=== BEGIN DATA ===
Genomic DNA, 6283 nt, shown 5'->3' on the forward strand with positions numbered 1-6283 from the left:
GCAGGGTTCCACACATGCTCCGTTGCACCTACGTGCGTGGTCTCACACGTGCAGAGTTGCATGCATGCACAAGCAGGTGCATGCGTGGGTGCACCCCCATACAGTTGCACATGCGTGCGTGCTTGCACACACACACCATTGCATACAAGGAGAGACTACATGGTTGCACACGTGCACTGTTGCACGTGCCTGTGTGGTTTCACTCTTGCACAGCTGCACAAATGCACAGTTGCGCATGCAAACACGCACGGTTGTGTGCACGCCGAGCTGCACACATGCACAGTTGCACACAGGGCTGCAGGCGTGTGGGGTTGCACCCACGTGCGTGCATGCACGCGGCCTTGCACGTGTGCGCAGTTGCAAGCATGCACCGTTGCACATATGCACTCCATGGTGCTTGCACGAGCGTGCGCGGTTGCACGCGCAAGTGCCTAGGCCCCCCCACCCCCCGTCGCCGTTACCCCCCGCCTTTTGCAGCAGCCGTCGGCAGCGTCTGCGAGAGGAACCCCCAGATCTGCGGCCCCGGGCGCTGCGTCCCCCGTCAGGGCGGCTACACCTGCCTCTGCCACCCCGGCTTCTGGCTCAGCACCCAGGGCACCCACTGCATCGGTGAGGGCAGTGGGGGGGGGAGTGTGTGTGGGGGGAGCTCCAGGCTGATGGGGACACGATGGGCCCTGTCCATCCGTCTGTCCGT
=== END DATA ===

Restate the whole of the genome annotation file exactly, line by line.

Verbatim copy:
Genomic DNA, 6283 nt, shown 5'->3' on the forward strand with positions numbered 1-6283 from the left:
GCAGGGTTCCACACATGCTCCGTTGCACCTACGTGCGTGGTCTCACACGTGCAGAGTTGCATGCATGCACAAGCAGGTGCATGCGTGGGTGCACCCCCATACAGTTGCACATGCGTGCGTGCTTGCACACACACACCATTGCATACAAGGAGAGACTACATGGTTGCACACGTGCACTGTTGCACGTGCCTGTGTGGTTTCACTCTTGCACAGCTGCACAAATGCACAGTTGCGCATGCAAACACGCACGGTTGTGTGCACGCCGAGCTGCACACATGCACAGTTGCACACAGGGCTGCAGGCGTGTGGGGTTGCACCCACGTGCGTGCATGCACGCGGCCTTGCACGTGTGCGCAGTTGCAAGCATGCACCGTTGCACATATGCACTCCATGGTGCTTGCACGAGCGTGCGCGGTTGCACGCGCAAGTGCCTAGGCCCCCCCACCCCCCGTCGCCGTTACCCCCCGCCTTTTGCAGCAGCCGTCGGCAGCGTCTGCGAGAGGAACCCCCAGATCTGCGGCCCCGGGCGCTGCGTCCCCCGTCAGGGCGGCTACACCTGCCTCTGCCACCCCGGCTTCTGGCTCAGCACCCAGGGCACCCACTGCATCGGTGAGGGCAGTGGGGGGGGGAGTGTGTGTGGGGGGAGCTCCAGGCTGATGGGGACACGATGGGCCCTGTCCATCCGTCTGTCCGT